Sunday, September 16, 2007

Single Parent Families

I had a rather tumultous childhood. Back and forth. Here and there. I moved a lot. For the most part, I was raised by my maternal grandmother. Young for a grandmother, she was still straddled with the lack of a formal education and an age which prevented her from getting stable, long-term work. We struggled at the best of times. Even when things were better, she was so bad at managing money that we were never able to save for a rainy day. In that backwards way, she taught me a lot about money.

When you have a two-person household, it's hard to keep secrets. It's hard to pretend like everything's OK. And kids are very observant; they know what's going on. Reading this article by Barbara Ehrenreich reminded me of that. Kids have so much more insight than adults give them credit for, but they have such little control over their surroundings that they can't really have an impact on their environment. In her article, Ehrenreich discusses single-parent homes headed by mothers. The job(s) that some mothers have don't provide sick days, so when her child falls ill, she has to choose between her child or her paycheck because a missed day will result in her termination. Of course, we all want to say that our child comes first, but no paycheck means no rent, food, or clothes. The clear-cut question gets harder. Kids, feeling like a burden, find themselves shielding their mothers from these tough decisions by not telling them when they're sick or injured.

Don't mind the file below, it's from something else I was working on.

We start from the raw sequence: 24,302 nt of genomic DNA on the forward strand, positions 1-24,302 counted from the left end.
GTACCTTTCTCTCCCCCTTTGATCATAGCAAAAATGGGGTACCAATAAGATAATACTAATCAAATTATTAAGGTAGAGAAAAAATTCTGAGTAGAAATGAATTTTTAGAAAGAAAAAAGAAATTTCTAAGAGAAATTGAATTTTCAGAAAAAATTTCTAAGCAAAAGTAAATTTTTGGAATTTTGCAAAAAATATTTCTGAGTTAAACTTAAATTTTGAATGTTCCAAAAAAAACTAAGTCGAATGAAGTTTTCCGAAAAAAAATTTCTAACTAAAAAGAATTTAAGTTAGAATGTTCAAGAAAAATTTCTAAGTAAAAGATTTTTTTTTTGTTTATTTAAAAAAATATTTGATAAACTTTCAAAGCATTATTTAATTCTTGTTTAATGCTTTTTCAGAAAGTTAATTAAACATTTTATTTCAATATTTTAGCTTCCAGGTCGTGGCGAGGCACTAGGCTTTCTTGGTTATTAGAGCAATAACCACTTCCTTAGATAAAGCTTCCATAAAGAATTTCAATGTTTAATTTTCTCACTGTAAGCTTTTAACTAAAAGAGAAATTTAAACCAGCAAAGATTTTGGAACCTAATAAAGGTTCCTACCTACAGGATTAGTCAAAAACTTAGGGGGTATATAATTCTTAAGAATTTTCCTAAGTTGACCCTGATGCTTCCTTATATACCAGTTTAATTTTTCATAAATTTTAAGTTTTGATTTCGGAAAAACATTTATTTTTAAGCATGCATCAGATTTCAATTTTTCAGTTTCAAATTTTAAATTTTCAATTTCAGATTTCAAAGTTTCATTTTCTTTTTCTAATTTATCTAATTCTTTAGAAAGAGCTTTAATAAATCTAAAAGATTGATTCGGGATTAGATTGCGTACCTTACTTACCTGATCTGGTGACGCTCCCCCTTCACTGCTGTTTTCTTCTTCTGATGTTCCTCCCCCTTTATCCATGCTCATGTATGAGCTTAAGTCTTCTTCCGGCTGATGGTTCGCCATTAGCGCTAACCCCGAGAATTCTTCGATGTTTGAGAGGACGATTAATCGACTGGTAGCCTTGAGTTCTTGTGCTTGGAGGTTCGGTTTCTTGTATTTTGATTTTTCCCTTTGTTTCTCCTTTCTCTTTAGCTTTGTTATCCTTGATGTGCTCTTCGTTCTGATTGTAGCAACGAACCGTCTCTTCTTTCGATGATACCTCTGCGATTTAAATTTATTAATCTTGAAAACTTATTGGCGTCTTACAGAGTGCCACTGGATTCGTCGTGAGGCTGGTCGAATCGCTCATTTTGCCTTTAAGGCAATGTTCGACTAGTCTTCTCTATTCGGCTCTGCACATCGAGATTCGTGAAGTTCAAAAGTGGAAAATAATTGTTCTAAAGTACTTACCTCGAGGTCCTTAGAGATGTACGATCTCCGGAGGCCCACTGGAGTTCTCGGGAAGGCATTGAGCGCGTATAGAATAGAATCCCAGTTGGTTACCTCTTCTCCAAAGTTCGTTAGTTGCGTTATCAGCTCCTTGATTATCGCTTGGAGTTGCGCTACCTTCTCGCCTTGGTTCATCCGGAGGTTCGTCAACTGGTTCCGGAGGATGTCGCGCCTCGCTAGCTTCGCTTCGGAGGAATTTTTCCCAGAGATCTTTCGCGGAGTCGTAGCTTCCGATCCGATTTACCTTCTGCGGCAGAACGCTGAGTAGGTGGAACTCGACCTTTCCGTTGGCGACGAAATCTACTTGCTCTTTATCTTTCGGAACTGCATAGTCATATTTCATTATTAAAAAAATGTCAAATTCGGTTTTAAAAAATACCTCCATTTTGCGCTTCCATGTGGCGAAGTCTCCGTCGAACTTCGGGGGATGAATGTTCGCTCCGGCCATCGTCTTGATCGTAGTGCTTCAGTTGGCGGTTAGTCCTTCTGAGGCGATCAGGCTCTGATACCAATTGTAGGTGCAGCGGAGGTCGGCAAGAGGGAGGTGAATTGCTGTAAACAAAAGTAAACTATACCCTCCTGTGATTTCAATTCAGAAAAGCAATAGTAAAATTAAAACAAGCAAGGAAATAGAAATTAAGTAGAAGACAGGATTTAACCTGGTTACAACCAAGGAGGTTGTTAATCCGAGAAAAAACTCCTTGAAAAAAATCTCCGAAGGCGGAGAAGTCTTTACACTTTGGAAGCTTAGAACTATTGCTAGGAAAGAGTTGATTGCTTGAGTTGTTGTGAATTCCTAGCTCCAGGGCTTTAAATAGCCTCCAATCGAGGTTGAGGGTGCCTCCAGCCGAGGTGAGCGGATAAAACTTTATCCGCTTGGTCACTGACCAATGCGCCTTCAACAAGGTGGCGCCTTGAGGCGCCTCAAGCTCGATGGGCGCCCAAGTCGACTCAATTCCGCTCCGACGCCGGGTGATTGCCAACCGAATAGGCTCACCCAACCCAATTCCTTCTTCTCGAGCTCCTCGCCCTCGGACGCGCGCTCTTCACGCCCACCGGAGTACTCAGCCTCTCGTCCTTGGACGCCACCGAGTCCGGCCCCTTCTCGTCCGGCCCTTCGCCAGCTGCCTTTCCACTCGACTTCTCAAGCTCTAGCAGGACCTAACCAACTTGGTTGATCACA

The most severe story she shares:
"Eric, then age 7, got hit by a car on the way home from school but chose not to tell [his mother] for fear she'd lose her second shift job if she didn't go in to work. Later an older sibling called her to say that Eric was crying because his arm hurt from being hit by the car and she had to take him to the hospital. When [his mother] informed her boss, he was adamant: 'Leave and you're fired.' Her pleas didn't move him. She did leave; she was fired. Eric turned out to have a broken arm."
A two-parent household makes life so, so, so much easier for so many reasons beyond money. That said, keep in mind that when you are struggling with something, communicating with your kids is a great way to help them learn and grow, and it's only fair. They expect a lot from you, and if you're preoccupied with other concerns, letting them know and help in their own special way is so important. Whatever you do, don't pretend your kids don't know something's going on. You'd just be fooling yourself.

I'm just saying.


MamaGeek @ Works For Us said...

Wow, what an interesting upbringing Meta. I love how you said you learned so much from what your grandma didn't do - isn't that the truth.

I give single parents so much credit - I have NO idea how they do it. Great post.